For India's Widows, A Riot Of Color, An Act Of Liberation

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Life for widows in India has often been pretty grim. They are exiled by their families, invisable in society and left eek out an existance in poverty and on charity.
Official dress for widows is white, it's nice to see them rising up and claiming colors in this festival.

Entire story and some fantastic photographs of this colorful festival at this link:
For India s Widows A Riot Of Color An Act Of Liberation NPR

Hindu tradition frowns on widows celebrating at such festivals. In some parts of the culture, the women are seen as the cause of their husband's death and relatives believe they should be cast out. The segregation of widows can be so extreme that in some places they are prevented from attending family gatherings, including weddings. Many poor widows are abandoned by their families and left to fend for themselves. According to census data, India is believed to have tens of millions of widows. Thousands live out their lives in the ashrams in the ancient temple-filled city of Vrindavan, popularly known as the City of Widows.

But when the widows of Vrindavan ignore the social taboo and join in the fun, Holi takes on a whole new dimension. Cavorting in the chaos of color, women young and old stand in showers of rose petals and marigolds and playfully smear each other with fuchsia, green and gold powder. With this act of joy, the women fight back against restrictions that have ostracized them.
 
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Slightly on a separate note:

Khalistan will never be created - Indian Sikhs

 
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Well at least they've moved up from being tossed on the funeral pyre.

We have the British to thank for that actually - they banned the practice outright. It still happens occassionally - usually labeled "suicide", in the rural more backwards areas.
 
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Good thread but not something I know about
I lot of people don't, widows are invisible in Indian society, they are considered of no value. If you ever are interested, Deepa Mehta did a beautiful movie trilogy that challenged different forms of religious intolerance, woman's status and cultural backwardness. He tackled sexual bigotry in "Fire", religious sectarianism in "Earth" and the oppression of widows in "Water". Not only are they interesting (I wasn't aware of the status of widows before that) but they are cinimigraphically works of art - every seen is art. India is one of the most beautiful and diverse places on earth and this trilogy makes the most of it. :)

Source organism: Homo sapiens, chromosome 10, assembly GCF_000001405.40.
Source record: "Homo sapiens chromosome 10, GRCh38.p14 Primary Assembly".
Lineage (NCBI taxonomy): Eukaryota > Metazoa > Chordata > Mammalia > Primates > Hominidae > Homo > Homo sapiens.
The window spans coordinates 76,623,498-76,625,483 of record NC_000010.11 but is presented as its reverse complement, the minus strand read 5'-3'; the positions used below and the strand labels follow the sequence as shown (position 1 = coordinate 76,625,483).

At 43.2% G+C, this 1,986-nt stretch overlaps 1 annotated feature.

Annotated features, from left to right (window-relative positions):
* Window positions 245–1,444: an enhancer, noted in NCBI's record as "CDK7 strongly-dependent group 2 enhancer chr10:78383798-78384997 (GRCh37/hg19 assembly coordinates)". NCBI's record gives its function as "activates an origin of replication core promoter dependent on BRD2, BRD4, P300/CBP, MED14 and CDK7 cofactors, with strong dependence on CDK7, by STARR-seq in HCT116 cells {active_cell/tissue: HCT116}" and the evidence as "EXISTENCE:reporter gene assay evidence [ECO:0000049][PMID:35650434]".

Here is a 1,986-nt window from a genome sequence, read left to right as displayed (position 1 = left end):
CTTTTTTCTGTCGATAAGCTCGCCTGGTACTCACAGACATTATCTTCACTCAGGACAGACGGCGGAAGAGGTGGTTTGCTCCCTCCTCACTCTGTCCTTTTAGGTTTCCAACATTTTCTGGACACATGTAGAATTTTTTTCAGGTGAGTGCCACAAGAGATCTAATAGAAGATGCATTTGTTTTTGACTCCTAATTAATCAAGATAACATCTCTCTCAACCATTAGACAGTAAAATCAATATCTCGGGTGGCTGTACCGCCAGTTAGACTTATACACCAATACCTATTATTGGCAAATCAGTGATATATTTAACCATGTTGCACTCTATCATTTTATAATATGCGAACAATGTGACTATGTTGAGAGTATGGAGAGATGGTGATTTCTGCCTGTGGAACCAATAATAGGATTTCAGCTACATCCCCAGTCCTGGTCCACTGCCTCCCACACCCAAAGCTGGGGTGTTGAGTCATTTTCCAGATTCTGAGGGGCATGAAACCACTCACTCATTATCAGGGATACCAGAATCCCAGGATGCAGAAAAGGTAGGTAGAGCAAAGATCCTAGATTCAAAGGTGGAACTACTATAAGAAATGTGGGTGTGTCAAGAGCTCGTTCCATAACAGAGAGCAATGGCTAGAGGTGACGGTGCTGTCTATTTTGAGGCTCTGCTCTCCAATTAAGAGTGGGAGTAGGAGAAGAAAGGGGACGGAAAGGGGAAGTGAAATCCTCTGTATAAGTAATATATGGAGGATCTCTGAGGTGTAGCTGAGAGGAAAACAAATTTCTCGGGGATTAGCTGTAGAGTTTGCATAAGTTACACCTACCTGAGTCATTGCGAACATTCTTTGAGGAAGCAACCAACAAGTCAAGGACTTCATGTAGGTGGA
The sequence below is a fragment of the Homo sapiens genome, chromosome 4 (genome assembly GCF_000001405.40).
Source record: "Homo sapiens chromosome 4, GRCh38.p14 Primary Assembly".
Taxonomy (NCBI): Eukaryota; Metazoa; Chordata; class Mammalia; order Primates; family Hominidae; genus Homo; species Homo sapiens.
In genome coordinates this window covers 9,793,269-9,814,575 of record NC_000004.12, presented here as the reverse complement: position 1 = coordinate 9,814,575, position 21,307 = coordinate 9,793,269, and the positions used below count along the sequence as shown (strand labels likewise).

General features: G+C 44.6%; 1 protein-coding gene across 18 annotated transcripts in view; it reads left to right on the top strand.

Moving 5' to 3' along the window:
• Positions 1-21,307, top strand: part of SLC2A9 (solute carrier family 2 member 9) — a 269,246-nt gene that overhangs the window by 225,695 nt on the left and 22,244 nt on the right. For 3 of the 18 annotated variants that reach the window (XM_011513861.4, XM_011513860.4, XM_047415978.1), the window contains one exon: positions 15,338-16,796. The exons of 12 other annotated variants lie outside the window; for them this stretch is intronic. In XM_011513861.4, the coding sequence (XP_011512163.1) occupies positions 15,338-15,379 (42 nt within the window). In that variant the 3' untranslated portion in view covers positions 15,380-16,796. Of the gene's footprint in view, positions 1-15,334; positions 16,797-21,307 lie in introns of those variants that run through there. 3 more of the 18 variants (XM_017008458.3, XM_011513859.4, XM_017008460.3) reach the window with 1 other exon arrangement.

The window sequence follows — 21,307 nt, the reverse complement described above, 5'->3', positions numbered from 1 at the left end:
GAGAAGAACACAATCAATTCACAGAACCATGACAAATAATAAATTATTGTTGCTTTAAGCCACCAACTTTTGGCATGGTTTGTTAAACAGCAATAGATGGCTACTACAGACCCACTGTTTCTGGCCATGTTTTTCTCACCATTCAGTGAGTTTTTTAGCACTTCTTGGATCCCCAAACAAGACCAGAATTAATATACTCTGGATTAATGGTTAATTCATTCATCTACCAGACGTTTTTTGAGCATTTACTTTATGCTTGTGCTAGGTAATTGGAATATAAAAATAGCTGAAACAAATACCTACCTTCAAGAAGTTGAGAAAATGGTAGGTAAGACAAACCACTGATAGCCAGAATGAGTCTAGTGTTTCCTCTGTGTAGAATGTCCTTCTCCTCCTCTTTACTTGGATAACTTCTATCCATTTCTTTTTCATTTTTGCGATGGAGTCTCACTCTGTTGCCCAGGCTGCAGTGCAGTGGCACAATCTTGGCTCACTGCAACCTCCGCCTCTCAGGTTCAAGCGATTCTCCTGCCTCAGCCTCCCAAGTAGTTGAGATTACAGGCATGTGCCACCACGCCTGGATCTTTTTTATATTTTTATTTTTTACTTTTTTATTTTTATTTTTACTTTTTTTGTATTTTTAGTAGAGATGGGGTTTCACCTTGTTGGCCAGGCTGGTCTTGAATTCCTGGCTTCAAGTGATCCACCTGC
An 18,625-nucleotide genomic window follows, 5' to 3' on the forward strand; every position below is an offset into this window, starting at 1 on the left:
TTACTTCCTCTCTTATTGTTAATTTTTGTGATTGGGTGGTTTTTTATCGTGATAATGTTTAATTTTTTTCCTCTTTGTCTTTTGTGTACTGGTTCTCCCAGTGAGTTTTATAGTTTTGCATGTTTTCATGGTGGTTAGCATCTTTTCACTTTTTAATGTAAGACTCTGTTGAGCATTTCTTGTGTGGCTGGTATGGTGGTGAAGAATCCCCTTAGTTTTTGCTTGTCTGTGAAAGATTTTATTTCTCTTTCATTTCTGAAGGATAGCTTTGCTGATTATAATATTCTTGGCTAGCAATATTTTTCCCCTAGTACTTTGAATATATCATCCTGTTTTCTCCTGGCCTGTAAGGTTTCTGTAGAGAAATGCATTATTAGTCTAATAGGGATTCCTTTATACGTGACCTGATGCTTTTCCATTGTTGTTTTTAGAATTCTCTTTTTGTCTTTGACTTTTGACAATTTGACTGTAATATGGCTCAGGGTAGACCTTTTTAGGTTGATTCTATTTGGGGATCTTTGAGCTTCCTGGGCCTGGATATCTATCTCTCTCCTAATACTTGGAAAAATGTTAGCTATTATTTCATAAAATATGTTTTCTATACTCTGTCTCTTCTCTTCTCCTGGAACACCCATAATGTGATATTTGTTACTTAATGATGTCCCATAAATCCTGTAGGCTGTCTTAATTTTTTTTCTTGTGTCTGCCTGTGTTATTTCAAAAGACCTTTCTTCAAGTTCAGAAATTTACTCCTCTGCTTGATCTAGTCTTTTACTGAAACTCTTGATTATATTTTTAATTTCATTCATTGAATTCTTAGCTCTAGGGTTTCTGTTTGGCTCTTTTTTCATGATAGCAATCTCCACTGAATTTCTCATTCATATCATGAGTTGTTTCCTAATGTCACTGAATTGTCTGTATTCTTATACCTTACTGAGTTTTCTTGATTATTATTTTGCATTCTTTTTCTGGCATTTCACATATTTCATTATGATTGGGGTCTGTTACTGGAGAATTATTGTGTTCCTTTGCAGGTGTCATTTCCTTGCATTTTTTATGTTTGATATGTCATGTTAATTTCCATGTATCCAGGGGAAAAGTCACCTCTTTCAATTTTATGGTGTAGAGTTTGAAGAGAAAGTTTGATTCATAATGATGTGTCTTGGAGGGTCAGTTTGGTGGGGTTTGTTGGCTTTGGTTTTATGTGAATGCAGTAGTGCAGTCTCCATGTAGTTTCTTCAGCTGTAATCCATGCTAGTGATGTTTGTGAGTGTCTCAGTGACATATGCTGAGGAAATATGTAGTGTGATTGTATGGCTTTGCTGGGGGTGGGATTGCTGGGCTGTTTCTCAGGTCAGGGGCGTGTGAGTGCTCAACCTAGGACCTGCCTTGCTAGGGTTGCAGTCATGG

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I doubt widows are considered prime catch in any society especially if they are old :) I think everybody wants young hot things.

As far as Brishits are concerned, they were too busy robbing, looting and creating traitor class to do anything good in India. The Sati Pratha was abolished by hard work of Arya Samaaji movement. Any civilization under foreign occupation goes through dark times. Sati Pratha does not have any religious origin other than in the minds of bigots. It was born out of chaos and disorder caused by British occupation. It is remarkable that Indians were able to keep their soul intact despite having lived through British occupation. My hat is off to them.

However, I will give Brishits credit for one thing: they had canny sense of identifying groups in India that had no self respect or backbone. They nurtured these groups to create a traitor class out of them.
 

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By the way is this discarding of widows also true of Indian Christians as well?